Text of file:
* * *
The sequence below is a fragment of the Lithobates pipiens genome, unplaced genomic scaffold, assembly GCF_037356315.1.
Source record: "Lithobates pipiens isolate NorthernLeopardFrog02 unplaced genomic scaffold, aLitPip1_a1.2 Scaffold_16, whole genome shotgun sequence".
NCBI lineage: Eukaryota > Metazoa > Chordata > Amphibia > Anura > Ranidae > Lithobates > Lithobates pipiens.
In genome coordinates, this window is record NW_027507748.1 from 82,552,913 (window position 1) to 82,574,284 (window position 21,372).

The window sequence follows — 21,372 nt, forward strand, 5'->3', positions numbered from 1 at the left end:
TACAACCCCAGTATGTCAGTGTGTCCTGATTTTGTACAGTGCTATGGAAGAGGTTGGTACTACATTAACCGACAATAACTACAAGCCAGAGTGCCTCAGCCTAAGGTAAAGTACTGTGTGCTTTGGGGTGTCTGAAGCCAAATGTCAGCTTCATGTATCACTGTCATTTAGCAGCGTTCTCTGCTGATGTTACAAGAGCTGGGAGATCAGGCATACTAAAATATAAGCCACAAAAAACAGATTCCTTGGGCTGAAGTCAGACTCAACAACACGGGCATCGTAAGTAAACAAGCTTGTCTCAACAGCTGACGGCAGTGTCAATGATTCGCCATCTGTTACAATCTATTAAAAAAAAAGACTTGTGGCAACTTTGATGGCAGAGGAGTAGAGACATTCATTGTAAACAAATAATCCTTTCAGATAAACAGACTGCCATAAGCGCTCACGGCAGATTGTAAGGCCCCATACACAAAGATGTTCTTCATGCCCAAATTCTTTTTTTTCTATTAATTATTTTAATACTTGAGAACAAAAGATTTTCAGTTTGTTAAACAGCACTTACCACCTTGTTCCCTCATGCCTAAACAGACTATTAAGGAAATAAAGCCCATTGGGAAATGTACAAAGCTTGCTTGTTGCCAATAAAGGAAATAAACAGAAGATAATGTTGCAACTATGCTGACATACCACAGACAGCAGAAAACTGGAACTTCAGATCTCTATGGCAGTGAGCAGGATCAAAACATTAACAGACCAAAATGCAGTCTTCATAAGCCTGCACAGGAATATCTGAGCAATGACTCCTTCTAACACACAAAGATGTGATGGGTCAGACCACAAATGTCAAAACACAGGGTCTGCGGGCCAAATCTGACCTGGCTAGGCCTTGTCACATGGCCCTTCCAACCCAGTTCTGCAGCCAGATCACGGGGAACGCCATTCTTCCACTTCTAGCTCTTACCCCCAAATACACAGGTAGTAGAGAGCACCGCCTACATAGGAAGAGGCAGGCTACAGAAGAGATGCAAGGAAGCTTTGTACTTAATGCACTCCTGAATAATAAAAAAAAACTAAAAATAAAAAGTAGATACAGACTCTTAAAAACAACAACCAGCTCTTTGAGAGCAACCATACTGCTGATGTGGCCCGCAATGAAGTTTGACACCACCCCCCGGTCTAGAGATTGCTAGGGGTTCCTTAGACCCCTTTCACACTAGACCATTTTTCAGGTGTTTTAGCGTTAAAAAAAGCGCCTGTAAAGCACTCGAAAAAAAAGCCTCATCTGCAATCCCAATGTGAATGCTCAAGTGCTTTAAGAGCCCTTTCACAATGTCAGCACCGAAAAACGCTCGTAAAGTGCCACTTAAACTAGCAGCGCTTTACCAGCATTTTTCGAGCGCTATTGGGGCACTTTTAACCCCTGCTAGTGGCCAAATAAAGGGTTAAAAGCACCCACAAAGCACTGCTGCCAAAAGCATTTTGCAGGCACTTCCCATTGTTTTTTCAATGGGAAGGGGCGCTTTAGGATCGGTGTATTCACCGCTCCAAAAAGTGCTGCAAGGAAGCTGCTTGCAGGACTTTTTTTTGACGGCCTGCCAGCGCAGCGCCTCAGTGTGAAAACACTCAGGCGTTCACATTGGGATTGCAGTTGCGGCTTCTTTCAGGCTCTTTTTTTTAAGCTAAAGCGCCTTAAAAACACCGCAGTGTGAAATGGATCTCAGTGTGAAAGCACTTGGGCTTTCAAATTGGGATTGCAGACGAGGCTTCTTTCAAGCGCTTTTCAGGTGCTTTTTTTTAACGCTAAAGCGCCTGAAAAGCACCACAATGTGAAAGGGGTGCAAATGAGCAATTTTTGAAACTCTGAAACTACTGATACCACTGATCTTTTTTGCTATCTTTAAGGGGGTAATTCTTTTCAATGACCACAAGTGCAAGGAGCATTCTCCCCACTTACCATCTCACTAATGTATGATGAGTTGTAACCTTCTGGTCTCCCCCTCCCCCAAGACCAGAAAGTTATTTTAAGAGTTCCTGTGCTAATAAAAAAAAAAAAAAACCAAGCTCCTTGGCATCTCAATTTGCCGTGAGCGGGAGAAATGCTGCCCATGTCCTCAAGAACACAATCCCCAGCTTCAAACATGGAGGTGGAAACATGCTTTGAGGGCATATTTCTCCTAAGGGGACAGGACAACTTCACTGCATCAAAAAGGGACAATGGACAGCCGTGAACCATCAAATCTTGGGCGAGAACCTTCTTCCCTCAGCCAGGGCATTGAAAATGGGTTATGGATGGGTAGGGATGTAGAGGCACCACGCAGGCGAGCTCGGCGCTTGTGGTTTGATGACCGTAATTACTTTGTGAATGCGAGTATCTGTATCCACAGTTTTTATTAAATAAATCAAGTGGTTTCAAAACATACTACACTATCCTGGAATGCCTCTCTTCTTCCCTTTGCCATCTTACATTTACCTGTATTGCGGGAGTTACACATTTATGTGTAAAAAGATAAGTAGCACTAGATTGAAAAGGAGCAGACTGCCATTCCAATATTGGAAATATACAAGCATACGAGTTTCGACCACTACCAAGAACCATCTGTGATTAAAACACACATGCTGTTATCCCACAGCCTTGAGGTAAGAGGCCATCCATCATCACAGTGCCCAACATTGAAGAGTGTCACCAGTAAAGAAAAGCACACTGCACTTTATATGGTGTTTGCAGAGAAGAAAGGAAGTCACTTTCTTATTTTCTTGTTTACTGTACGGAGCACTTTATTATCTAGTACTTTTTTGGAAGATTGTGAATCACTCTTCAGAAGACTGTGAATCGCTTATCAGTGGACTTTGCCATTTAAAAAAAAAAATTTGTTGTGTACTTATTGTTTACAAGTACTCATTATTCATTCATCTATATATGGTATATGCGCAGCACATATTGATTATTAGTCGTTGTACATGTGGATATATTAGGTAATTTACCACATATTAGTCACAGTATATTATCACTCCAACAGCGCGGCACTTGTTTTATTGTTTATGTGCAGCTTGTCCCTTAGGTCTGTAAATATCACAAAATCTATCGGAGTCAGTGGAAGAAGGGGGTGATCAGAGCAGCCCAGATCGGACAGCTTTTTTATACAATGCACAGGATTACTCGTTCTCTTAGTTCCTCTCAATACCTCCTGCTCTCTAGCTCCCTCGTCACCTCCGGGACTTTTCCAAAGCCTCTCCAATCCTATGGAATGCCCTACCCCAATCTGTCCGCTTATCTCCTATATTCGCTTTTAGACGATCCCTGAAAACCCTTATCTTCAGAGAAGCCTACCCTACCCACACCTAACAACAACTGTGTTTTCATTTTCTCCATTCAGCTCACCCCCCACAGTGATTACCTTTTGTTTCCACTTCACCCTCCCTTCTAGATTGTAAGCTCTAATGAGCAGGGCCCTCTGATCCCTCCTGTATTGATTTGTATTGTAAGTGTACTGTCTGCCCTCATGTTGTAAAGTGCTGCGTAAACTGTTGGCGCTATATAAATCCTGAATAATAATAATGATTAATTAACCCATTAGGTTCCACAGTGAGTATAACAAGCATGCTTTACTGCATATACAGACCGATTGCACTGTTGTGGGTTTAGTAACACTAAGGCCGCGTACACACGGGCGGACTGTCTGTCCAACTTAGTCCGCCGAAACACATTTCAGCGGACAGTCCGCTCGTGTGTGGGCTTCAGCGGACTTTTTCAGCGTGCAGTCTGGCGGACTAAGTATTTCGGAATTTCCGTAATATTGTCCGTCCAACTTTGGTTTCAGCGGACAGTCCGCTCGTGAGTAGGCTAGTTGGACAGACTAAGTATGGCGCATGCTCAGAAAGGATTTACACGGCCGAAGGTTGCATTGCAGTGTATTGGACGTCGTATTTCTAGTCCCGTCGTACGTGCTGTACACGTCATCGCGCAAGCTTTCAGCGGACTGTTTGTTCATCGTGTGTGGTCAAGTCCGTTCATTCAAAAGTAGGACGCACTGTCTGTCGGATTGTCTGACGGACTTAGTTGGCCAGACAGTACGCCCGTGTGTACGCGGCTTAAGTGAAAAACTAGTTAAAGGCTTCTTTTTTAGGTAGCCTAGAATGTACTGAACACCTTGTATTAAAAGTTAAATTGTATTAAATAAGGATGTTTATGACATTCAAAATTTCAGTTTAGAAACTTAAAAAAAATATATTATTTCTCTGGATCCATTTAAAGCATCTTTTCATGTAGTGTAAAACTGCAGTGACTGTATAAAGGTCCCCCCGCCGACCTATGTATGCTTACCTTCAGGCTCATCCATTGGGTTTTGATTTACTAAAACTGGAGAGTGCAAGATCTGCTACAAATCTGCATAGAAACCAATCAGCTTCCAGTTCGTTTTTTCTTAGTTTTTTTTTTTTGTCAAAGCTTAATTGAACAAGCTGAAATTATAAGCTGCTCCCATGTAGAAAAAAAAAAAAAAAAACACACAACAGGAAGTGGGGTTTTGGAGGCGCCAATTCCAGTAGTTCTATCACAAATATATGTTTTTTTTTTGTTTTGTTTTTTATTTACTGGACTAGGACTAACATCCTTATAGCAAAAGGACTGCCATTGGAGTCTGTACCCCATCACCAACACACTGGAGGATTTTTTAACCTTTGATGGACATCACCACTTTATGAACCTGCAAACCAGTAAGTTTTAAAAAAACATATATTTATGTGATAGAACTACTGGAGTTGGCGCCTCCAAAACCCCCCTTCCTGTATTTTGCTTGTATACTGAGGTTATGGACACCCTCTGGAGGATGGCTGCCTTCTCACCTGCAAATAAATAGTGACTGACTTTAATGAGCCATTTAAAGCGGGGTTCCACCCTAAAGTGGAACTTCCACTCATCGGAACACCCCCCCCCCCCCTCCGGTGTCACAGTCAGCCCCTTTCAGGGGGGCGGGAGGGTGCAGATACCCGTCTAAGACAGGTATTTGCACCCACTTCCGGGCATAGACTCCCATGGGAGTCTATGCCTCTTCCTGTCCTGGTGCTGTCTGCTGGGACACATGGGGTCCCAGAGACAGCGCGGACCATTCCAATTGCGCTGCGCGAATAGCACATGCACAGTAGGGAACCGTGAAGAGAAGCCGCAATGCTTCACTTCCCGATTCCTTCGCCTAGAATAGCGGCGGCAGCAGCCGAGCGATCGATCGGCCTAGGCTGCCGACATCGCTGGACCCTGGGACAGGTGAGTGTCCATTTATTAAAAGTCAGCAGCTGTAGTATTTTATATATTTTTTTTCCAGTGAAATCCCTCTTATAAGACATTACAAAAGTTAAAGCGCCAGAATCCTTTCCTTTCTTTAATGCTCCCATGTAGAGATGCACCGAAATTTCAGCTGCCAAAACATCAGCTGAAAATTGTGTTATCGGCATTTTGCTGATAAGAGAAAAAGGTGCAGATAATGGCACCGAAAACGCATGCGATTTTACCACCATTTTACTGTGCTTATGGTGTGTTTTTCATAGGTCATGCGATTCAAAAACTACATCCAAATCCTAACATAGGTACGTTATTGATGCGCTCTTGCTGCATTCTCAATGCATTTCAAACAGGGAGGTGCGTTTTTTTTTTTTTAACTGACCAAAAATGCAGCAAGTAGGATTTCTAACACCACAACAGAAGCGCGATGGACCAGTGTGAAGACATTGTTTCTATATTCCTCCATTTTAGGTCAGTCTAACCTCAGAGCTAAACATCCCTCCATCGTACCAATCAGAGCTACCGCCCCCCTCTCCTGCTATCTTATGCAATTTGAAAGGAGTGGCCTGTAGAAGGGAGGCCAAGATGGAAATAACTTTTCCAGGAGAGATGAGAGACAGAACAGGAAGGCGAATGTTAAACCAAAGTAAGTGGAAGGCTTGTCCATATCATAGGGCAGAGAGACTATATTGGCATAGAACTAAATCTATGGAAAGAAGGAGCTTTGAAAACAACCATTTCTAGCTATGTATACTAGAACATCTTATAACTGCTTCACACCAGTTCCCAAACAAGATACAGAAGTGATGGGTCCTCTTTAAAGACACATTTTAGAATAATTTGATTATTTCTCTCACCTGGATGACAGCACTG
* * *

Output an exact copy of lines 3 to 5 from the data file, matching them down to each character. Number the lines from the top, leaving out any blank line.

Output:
NCBI lineage: Eukaryota > Metazoa > Chordata > Amphibia > Anura > Ranidae > Lithobates > Lithobates pipiens.
In genome coordinates, this window is record NW_027507748.1 from 82,552,913 (window position 1) to 82,574,284 (window position 21,372).

The window sequence follows — 21,372 nt, forward strand, 5'->3', positions numbered from 1 at the left end: